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Showing posts from April, 2018

A Place of Harmony - Sointula

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Utopia: an imagined place or state of things in which everything is perfect

Sir Thomas More, who coined the word utopia, and wrote a novel by the same name, very likely never imagined how many communities would be formed in hope of achieving a perfect society. 

In the late 1800s, Finnish immigrants came to Vancouver Island in search of a better life. Many of them worked in the coal mines. One of them, a man by the name of Kurrika, dreamed of a place where Finns could live an ideal life. He the Kalevan Kansa Colonization Company Limited to encourage more Finns to immigrate to Canada. 


He traveled up and down the coast, looking for land suitable for building such a community. In 1901, the provincial government granted the Kalevan Kansa Company ownership of Malcom Island. The island was promptly renamed Sointula, which means "harmony." 

Here a few hardy souls attempted to create paradise from the wilderness. The task was unending. The colony was soon in debt for they discovered tha…

Five Favourites: A Taste of Summer

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It happens each year. Each green shoot poking upwards is oohed and aahed over. When the first flower appears, perhaps a yellow crocus, my heart sings. Little by little more flowers show up and each one is admired. 

Then the first warm days arrive and the blooms rush one upon the other so that it's impossible to keep track of them all. I liken it to when my children were very young and I knew each word they could say. Then, from one day to the next, they began speaking words I hadn't taught them and couldn't possibly count.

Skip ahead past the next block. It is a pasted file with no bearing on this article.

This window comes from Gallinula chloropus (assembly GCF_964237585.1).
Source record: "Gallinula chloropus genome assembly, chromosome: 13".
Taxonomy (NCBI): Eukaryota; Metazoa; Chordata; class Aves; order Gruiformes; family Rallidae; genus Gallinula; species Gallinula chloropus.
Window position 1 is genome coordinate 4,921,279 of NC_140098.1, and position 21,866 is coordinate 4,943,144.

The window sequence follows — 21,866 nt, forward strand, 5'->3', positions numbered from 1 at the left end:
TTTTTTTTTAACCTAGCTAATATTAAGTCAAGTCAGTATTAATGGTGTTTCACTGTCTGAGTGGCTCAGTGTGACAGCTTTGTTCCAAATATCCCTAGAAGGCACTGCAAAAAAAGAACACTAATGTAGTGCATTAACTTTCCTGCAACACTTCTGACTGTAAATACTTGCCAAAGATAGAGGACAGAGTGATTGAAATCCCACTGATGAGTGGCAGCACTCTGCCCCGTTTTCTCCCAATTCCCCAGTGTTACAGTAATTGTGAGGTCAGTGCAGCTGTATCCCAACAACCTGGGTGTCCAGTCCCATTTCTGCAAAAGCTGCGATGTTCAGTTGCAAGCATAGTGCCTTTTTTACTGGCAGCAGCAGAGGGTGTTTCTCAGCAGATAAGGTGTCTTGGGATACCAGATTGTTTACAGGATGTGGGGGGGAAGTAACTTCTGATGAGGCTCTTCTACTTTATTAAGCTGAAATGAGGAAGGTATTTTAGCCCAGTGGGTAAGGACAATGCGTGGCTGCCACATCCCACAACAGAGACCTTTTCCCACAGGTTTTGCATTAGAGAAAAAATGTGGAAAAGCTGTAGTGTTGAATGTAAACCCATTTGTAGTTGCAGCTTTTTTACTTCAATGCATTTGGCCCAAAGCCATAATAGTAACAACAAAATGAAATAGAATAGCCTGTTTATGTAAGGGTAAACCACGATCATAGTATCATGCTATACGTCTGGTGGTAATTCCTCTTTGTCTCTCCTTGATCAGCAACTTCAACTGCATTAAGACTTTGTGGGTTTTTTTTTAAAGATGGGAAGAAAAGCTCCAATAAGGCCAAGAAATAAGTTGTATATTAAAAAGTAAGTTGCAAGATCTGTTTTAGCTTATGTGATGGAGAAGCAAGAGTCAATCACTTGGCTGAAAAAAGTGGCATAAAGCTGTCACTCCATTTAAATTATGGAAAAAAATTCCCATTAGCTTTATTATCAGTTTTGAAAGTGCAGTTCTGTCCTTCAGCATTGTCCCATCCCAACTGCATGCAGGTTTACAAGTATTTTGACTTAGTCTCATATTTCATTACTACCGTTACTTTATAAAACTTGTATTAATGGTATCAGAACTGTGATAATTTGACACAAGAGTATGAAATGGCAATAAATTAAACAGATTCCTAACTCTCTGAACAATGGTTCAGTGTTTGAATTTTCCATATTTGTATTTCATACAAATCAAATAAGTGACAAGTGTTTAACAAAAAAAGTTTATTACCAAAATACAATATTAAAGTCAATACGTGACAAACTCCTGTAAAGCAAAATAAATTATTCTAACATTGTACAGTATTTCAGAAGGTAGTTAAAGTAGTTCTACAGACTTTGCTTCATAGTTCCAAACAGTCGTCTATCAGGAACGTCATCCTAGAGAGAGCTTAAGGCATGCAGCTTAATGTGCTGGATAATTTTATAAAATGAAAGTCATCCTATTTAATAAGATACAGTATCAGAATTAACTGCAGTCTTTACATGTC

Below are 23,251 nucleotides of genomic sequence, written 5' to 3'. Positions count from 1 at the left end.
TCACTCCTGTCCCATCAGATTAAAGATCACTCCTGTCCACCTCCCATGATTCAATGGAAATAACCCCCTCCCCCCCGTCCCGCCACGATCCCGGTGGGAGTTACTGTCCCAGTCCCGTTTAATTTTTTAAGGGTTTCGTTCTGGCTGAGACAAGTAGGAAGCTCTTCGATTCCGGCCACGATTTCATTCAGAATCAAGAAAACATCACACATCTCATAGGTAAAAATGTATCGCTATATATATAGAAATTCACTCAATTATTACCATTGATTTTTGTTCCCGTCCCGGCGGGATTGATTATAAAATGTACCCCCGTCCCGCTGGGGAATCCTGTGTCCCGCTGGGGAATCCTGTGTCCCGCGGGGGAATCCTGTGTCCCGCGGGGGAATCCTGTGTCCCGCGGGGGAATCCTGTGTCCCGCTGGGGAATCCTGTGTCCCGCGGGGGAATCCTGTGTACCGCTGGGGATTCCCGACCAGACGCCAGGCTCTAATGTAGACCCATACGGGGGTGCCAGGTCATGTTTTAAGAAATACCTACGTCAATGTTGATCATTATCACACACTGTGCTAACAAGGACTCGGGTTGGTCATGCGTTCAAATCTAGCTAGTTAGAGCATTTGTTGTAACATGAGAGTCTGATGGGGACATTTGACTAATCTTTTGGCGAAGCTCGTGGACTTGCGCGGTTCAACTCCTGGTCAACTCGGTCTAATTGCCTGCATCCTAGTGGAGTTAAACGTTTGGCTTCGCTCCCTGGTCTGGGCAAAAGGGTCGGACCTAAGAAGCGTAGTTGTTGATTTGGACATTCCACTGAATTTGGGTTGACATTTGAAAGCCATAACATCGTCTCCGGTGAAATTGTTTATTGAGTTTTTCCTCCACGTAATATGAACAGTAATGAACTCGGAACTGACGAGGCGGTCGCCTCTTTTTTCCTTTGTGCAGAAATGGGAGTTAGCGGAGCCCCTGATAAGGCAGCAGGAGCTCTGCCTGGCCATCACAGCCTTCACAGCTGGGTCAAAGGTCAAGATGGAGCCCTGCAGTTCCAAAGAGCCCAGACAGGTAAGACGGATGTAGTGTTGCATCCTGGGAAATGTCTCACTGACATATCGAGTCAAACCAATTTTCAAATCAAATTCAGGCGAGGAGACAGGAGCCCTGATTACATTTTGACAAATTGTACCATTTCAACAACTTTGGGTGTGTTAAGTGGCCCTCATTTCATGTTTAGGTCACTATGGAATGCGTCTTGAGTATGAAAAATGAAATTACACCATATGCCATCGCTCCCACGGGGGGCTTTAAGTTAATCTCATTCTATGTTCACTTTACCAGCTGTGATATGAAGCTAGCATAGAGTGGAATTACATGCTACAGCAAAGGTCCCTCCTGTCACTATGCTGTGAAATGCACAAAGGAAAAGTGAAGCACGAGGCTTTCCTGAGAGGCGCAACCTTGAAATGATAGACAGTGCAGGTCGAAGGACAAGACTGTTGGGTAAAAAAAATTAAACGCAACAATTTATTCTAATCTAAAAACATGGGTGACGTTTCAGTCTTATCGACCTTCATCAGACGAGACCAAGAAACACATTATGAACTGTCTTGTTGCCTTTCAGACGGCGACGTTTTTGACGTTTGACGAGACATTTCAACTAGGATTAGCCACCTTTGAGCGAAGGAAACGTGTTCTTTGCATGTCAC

This morning, while putting my bags in the car, this flower-laden rhododendron smacked me with its showy beauty. Last year, it bloomed not at all. This year, it's making up for it by being covered with perfect blooms.  


I took a few pictures with my phone this morning, and went out again this evening for more with my camera. Pink rhodos are first on this post of five favourites. 


Second is cauliflower rice. I'd read about it and thought that it coul…

Sweet Spring Sunday

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I awaken in the morning to birdsong outside my window. Drawing back the curtains, I see blue sky, with a hint of frost in the deep angles on the roofs of my neighbours. Clear, cold skies overnight signify a warmer day ahead.

After morning church, we head downtown. First, to buy a new waterproof jacket for me, then to Fisherman's Wharf for our first al fresco meal of the year - fish tacos eaten in the sunshine while watching sailboat masts sway at their slips. 


After lunch we walk along the Inner Harbour. A heron, framed by reflections from a kayak on a float house, slowly turns his head back and forth.


The new Johnson Street bridge is in place and in use. The old blue bridge is partially dismantled and the remainder will disappear in a few weeks. I am not fond of the new bridge, but perhaps it will grow on me.


We wander by the Legislature, and I admire the copper domes against the blue sky. The golden figure of Captain George Vancouver, a British naval officer who charted many of the …

Every Year is More Beautiful

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Spring has shown her sweet side in the past two days. Sun mixed with cloud, no wind to speak of, and gentle warmth that pours like honey onto my head.

We walk, late afternoon or early evening, through house-lined streets where tulips and daffodils nod their pretty heads and airy riots of pink cover bare branches.